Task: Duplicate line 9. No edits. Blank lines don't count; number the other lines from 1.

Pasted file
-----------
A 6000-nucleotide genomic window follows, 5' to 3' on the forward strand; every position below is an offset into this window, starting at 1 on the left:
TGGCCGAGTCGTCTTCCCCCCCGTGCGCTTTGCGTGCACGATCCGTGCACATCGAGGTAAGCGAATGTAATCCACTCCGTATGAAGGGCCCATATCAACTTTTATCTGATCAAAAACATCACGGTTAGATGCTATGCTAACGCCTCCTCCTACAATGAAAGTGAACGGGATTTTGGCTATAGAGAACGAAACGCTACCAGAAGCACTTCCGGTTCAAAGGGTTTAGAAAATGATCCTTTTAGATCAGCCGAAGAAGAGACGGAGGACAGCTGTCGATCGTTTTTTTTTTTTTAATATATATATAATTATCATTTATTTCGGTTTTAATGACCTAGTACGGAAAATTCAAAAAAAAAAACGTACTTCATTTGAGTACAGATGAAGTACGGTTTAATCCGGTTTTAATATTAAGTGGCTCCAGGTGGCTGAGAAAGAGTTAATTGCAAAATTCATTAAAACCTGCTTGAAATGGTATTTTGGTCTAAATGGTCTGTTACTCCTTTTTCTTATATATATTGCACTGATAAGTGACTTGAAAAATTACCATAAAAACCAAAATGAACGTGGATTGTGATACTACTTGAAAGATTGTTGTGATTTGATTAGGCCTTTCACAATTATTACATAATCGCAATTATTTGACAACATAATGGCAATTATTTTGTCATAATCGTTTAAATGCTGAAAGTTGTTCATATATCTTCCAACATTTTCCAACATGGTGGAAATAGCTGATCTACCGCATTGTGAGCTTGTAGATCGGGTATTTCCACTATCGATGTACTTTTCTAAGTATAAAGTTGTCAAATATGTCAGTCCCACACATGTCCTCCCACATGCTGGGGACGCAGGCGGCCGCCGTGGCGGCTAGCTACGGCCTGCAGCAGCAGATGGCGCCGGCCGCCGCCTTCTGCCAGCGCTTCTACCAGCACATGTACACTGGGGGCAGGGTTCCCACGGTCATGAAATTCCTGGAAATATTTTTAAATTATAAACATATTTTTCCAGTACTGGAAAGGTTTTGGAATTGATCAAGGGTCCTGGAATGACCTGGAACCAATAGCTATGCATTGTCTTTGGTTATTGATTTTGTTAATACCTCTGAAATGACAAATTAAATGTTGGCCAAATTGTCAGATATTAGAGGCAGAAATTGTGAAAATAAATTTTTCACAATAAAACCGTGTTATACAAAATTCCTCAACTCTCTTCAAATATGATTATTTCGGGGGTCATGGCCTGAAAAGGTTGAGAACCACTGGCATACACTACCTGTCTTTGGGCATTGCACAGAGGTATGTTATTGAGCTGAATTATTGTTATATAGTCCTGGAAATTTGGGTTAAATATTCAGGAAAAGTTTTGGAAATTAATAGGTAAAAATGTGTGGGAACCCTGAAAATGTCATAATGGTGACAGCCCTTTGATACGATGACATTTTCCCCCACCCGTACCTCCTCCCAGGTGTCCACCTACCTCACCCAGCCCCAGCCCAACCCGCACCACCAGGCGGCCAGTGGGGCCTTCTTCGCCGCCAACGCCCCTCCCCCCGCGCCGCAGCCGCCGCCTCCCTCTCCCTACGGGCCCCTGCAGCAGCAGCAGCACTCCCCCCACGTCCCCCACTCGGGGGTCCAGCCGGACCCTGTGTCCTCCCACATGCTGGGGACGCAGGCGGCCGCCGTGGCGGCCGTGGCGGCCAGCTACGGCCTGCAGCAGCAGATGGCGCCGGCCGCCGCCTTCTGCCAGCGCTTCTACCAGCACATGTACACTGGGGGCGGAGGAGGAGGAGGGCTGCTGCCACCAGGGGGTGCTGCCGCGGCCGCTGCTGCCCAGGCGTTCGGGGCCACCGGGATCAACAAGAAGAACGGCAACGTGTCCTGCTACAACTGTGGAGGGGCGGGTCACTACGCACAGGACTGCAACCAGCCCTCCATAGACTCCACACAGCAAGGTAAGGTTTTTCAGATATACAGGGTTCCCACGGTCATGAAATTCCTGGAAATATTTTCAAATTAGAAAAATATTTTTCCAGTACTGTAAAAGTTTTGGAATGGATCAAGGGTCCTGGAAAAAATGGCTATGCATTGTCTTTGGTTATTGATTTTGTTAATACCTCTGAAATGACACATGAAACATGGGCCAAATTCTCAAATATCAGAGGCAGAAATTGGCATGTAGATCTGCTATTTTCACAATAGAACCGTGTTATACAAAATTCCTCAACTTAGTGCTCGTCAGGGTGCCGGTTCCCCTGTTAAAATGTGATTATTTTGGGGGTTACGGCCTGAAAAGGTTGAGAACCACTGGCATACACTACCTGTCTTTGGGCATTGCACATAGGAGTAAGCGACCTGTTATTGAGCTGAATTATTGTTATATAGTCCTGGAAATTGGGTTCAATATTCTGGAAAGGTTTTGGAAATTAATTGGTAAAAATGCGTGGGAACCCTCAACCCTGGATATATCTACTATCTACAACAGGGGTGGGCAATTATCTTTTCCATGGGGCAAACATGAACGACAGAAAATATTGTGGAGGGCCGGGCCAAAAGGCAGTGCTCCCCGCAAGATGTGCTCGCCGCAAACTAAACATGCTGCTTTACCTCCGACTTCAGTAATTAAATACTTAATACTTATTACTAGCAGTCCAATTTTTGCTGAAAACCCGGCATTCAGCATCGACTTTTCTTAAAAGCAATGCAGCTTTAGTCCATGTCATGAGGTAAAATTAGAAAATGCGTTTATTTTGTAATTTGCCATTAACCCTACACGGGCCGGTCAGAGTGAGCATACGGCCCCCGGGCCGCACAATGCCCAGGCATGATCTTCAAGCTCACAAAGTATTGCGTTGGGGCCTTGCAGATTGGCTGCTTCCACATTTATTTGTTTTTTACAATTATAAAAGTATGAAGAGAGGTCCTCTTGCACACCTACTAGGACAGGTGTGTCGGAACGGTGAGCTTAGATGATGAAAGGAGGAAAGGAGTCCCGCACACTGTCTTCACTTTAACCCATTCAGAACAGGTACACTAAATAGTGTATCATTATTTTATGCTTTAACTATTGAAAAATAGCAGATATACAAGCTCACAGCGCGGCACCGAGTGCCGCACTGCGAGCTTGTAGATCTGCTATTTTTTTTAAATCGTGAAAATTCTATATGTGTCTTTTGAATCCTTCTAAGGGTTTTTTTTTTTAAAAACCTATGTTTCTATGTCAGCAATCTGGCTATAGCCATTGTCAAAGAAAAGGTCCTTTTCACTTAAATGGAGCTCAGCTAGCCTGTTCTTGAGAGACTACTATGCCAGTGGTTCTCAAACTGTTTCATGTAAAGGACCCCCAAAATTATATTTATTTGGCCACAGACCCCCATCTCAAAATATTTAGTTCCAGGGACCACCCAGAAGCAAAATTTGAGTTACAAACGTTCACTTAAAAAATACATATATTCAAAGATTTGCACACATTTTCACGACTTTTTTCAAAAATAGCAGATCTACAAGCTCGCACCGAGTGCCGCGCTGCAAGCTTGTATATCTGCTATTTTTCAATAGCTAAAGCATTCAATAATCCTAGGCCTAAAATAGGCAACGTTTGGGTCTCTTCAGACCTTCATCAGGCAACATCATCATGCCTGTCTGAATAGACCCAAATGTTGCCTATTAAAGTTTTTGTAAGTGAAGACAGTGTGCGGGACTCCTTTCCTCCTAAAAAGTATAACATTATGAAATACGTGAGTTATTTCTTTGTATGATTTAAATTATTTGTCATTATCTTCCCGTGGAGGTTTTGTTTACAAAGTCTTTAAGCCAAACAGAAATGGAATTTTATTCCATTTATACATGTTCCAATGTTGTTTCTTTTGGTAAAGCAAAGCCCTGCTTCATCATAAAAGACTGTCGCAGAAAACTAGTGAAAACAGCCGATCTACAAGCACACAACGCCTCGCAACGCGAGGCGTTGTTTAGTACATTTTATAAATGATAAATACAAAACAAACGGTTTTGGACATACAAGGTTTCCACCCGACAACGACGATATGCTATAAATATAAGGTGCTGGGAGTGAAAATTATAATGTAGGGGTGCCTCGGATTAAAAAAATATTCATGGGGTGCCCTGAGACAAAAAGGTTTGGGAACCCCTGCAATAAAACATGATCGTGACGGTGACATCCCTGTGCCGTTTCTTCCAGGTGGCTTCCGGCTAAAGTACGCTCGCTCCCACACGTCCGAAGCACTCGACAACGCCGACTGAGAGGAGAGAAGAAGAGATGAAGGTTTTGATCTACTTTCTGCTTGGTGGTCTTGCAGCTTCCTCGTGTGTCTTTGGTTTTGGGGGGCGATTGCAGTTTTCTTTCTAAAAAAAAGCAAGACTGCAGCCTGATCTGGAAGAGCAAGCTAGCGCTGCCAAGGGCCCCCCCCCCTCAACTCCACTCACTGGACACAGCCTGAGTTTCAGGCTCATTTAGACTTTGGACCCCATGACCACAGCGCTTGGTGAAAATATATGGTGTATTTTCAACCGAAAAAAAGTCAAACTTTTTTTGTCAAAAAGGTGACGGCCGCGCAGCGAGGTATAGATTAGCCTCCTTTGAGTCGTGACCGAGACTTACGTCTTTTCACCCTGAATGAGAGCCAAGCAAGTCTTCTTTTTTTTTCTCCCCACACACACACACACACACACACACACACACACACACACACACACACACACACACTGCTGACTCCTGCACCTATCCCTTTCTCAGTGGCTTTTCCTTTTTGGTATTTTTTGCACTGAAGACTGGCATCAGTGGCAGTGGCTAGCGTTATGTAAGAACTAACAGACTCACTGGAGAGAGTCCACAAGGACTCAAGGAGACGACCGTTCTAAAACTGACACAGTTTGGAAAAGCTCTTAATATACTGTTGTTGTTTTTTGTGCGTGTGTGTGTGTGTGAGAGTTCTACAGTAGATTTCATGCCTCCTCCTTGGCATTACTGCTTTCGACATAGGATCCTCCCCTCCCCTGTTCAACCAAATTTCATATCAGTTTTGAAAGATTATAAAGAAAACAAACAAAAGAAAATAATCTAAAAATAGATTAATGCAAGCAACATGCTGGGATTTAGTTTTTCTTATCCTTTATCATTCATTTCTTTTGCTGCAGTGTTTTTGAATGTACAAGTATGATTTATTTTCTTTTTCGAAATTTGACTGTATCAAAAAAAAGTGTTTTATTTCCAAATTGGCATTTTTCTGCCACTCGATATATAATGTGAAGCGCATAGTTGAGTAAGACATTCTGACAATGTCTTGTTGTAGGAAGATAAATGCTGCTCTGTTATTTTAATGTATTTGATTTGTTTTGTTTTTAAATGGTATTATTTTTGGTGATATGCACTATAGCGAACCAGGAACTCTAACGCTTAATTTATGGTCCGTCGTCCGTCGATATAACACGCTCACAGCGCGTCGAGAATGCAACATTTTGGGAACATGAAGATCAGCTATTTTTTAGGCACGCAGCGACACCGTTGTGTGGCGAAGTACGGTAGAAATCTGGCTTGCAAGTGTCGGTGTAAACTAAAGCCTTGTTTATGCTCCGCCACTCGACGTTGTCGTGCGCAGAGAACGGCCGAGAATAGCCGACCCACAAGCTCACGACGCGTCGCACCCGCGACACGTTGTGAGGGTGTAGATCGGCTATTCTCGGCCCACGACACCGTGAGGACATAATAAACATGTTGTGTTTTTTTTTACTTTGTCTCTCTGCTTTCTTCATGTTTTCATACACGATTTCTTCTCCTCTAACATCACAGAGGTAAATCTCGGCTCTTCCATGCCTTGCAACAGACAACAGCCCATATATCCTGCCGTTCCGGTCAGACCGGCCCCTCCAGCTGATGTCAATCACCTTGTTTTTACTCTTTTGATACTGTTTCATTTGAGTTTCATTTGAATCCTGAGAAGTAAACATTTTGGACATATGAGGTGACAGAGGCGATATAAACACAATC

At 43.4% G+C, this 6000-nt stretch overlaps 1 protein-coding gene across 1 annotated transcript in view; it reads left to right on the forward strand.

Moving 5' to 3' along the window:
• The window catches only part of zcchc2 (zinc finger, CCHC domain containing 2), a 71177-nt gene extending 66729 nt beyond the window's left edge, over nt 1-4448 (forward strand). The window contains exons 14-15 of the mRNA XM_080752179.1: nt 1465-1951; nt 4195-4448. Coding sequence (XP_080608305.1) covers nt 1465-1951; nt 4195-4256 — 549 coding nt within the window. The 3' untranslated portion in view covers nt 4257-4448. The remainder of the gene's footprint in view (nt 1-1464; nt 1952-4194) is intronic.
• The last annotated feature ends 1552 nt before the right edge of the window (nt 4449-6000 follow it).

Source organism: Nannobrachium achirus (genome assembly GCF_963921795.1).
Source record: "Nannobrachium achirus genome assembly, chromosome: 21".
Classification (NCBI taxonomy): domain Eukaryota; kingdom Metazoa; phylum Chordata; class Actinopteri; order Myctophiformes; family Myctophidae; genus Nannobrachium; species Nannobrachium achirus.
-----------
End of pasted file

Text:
Classification (NCBI taxonomy): domain Eukaryota; kingdom Metazoa; phylum Chordata; class Actinopteri; order Myctophiformes; family Myctophidae; genus Nannobrachium; species Nannobrachium achirus.